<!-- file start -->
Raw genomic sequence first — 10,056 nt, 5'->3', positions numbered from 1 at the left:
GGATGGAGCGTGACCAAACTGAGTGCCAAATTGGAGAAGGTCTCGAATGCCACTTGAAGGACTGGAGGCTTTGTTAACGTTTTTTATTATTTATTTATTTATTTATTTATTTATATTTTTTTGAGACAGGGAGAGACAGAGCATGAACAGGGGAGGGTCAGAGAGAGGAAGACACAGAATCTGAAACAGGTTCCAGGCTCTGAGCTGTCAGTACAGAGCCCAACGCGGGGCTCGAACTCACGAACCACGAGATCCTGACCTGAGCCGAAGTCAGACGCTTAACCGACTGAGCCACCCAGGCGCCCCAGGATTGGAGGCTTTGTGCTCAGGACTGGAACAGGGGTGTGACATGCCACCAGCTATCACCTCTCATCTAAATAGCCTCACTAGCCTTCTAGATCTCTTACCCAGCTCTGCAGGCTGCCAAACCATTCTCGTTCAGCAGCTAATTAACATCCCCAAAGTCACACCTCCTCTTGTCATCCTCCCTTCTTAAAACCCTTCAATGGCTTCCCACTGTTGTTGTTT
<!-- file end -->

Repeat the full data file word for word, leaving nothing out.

Raw genomic sequence first — 10,056 nt, 5'->3', positions numbered from 1 at the left:
GGATGGAGCGTGACCAAACTGAGTGCCAAATTGGAGAAGGTCTCGAATGCCACTTGAAGGACTGGAGGCTTTGTTAACGTTTTTTATTATTTATTTATTTATTTATTTATTTATATTTTTTTGAGACAGGGAGAGACAGAGCATGAACAGGGGAGGGTCAGAGAGAGGAAGACACAGAATCTGAAACAGGTTCCAGGCTCTGAGCTGTCAGTACAGAGCCCAACGCGGGGCTCGAACTCACGAACCACGAGATCCTGACCTGAGCCGAAGTCAGACGCTTAACCGACTGAGCCACCCAGGCGCCCCAGGATTGGAGGCTTTGTGCTCAGGACTGGAACAGGGGTGTGACATGCCACCAGCTATCACCTCTCATCTAAATAGCCTCACTAGCCTTCTAGATCTCTTACCCAGCTCTGCAGGCTGCCAAACCATTCTCGTTCAGCAGCTAATTAACATCCCCAAAGTCACACCTCCTCTTGTCATCCTCCCTTCTTAAAACCCTTCAATGGCTTCCCACTGTTGTTGTTT